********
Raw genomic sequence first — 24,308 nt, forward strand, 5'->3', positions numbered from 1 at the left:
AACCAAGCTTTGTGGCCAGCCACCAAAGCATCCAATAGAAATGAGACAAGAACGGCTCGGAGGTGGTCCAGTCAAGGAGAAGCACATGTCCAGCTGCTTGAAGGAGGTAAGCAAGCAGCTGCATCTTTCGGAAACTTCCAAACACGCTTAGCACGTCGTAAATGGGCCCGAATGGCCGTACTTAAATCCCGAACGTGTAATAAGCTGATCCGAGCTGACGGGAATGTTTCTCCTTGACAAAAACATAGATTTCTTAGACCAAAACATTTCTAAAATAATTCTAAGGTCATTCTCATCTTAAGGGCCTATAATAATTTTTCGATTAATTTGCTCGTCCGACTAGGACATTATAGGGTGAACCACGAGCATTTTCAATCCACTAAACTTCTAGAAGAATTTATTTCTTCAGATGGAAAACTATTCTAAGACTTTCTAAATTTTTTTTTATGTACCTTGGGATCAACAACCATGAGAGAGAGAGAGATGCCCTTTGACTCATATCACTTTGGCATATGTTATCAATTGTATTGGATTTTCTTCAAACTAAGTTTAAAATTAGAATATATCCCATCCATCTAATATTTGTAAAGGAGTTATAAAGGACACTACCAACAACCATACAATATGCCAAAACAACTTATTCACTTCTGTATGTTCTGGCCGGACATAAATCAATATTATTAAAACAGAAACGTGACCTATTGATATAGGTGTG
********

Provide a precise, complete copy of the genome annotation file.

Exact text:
Raw genomic sequence first — 24,308 nt, forward strand, 5'->3', positions numbered from 1 at the left:
AACCAAGCTTTGTGGCCAGCCACCAAAGCATCCAATAGAAATGAGACAAGAACGGCTCGGAGGTGGTCCAGTCAAGGAGAAGCACATGTCCAGCTGCTTGAAGGAGGTAAGCAAGCAGCTGCATCTTTCGGAAACTTCCAAACACGCTTAGCACGTCGTAAATGGGCCCGAATGGCCGTACTTAAATCCCGAACGTGTAATAAGCTGATCCGAGCTGACGGGAATGTTTCTCCTTGACAAAAACATAGATTTCTTAGACCAAAACATTTCTAAAATAATTCTAAGGTCATTCTCATCTTAAGGGCCTATAATAATTTTTCGATTAATTTGCTCGTCCGACTAGGACATTATAGGGTGAACCACGAGCATTTTCAATCCACTAAACTTCTAGAAGAATTTATTTCTTCAGATGGAAAACTATTCTAAGACTTTCTAAATTTTTTTTTATGTACCTTGGGATCAACAACCATGAGAGAGAGAGAGATGCCCTTTGACTCATATCACTTTGGCATATGTTATCAATTGTATTGGATTTTCTTCAAACTAAGTTTAAAATTAGAATATATCCCATCCATCTAATATTTGTAAAGGAGTTATAAAGGACACTACCAACAACCATACAATATGCCAAAACAACTTATTCACTTCTGTATGTTCTGGCCGGACATAAATCAATATTATTAAAACAGAAACGTGACCTATTGATATAGGTGTG